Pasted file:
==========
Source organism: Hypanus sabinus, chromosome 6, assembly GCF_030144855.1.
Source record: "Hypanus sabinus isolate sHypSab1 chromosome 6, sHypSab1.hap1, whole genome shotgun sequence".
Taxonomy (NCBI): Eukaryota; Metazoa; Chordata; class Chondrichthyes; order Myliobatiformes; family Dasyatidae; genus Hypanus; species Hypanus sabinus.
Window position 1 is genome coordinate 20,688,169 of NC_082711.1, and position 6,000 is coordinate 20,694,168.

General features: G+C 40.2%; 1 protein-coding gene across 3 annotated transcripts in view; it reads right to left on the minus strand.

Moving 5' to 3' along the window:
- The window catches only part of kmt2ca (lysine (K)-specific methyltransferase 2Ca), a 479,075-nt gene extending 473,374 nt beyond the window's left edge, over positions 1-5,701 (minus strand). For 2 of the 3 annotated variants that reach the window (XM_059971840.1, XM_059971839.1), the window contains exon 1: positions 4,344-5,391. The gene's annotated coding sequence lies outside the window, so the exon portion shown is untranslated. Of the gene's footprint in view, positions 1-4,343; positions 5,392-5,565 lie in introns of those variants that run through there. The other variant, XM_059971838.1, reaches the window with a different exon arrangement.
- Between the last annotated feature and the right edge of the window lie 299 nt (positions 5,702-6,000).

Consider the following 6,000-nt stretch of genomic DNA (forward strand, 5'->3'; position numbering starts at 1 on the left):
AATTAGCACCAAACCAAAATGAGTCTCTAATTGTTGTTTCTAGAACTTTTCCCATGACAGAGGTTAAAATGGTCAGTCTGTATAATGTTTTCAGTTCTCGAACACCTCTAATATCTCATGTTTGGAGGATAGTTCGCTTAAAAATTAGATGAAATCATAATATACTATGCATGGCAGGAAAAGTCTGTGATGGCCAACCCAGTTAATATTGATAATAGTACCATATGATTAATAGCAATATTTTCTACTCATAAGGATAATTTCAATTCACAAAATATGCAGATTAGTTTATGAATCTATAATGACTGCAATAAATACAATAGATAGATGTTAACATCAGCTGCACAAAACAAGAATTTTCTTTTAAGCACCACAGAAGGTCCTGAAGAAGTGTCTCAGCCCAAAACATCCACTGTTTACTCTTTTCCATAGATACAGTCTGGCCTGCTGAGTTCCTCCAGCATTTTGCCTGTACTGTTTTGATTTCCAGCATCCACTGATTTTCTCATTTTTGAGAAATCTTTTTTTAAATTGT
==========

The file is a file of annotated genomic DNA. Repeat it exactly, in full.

Source organism: Hypanus sabinus, chromosome 6, assembly GCF_030144855.1.
Source record: "Hypanus sabinus isolate sHypSab1 chromosome 6, sHypSab1.hap1, whole genome shotgun sequence".
Taxonomy (NCBI): Eukaryota; Metazoa; Chordata; class Chondrichthyes; order Myliobatiformes; family Dasyatidae; genus Hypanus; species Hypanus sabinus.
Window position 1 is genome coordinate 20,688,169 of NC_082711.1, and position 6,000 is coordinate 20,694,168.

General features: G+C 40.2%; 1 protein-coding gene across 3 annotated transcripts in view; it reads right to left on the minus strand.

Moving 5' to 3' along the window:
- The window catches only part of kmt2ca (lysine (K)-specific methyltransferase 2Ca), a 479,075-nt gene extending 473,374 nt beyond the window's left edge, over positions 1-5,701 (minus strand). For 2 of the 3 annotated variants that reach the window (XM_059971840.1, XM_059971839.1), the window contains exon 1: positions 4,344-5,391. The gene's annotated coding sequence lies outside the window, so the exon portion shown is untranslated. Of the gene's footprint in view, positions 1-4,343; positions 5,392-5,565 lie in introns of those variants that run through there. The other variant, XM_059971838.1, reaches the window with a different exon arrangement.
- Between the last annotated feature and the right edge of the window lie 299 nt (positions 5,702-6,000).

Consider the following 6,000-nt stretch of genomic DNA (forward strand, 5'->3'; position numbering starts at 1 on the left):
AATTAGCACCAAACCAAAATGAGTCTCTAATTGTTGTTTCTAGAACTTTTCCCATGACAGAGGTTAAAATGGTCAGTCTGTATAATGTTTTCAGTTCTCGAACACCTCTAATATCTCATGTTTGGAGGATAGTTCGCTTAAAAATTAGATGAAATCATAATATACTATGCATGGCAGGAAAAGTCTGTGATGGCCAACCCAGTTAATATTGATAATAGTACCATATGATTAATAGCAATATTTTCTACTCATAAGGATAATTTCAATTCACAAAATATGCAGATTAGTTTATGAATCTATAATGACTGCAATAAATACAATAGATAGATGTTAACATCAGCTGCACAAAACAAGAATTTTCTTTTAAGCACCACAGAAGGTCCTGAAGAAGTGTCTCAGCCCAAAACATCCACTGTTTACTCTTTTCCATAGATACAGTCTGGCCTGCTGAGTTCCTCCAGCATTTTGCCTGTACTGTTTTGATTTCCAGCATCCACTGATTTTCTCATTTTTGAGAAATCTTTTTTTAAATTGT